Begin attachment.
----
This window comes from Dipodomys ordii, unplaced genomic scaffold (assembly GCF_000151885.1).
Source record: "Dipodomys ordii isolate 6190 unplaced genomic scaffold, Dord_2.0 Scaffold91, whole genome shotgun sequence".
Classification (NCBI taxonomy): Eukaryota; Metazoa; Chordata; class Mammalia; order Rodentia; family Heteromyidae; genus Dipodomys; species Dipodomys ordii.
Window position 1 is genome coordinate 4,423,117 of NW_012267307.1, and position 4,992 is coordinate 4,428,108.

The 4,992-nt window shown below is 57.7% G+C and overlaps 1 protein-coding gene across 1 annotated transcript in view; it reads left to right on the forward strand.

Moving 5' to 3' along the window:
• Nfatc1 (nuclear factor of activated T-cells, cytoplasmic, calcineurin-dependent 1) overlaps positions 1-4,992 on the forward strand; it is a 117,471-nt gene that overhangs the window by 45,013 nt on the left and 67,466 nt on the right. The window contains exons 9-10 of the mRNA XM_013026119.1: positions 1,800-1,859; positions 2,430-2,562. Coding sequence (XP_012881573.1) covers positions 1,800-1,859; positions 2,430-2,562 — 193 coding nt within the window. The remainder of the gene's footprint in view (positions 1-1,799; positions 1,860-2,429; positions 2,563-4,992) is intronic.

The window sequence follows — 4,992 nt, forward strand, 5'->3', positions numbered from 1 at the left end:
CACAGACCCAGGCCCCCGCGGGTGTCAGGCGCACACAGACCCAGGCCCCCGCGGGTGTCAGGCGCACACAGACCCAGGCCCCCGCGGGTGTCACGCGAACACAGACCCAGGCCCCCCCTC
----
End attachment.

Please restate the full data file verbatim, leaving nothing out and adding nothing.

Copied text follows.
This window comes from Dipodomys ordii, unplaced genomic scaffold (assembly GCF_000151885.1).
Source record: "Dipodomys ordii isolate 6190 unplaced genomic scaffold, Dord_2.0 Scaffold91, whole genome shotgun sequence".
Classification (NCBI taxonomy): Eukaryota; Metazoa; Chordata; class Mammalia; order Rodentia; family Heteromyidae; genus Dipodomys; species Dipodomys ordii.
Window position 1 is genome coordinate 4,423,117 of NW_012267307.1, and position 4,992 is coordinate 4,428,108.

The 4,992-nt window shown below is 57.7% G+C and overlaps 1 protein-coding gene across 1 annotated transcript in view; it reads left to right on the forward strand.

Moving 5' to 3' along the window:
• Nfatc1 (nuclear factor of activated T-cells, cytoplasmic, calcineurin-dependent 1) overlaps positions 1-4,992 on the forward strand; it is a 117,471-nt gene that overhangs the window by 45,013 nt on the left and 67,466 nt on the right. The window contains exons 9-10 of the mRNA XM_013026119.1: positions 1,800-1,859; positions 2,430-2,562. Coding sequence (XP_012881573.1) covers positions 1,800-1,859; positions 2,430-2,562 — 193 coding nt within the window. The remainder of the gene's footprint in view (positions 1-1,799; positions 1,860-2,429; positions 2,563-4,992) is intronic.

The window sequence follows — 4,992 nt, forward strand, 5'->3', positions numbered from 1 at the left end:
CACAGACCCAGGCCCCCGCGGGTGTCAGGCGCACACAGACCCAGGCCCCCGCGGGTGTCAGGCGCACACAGACCCAGGCCCCCGCGGGTGTCACGCGAACACAGACCCAGGCCCCCCCTC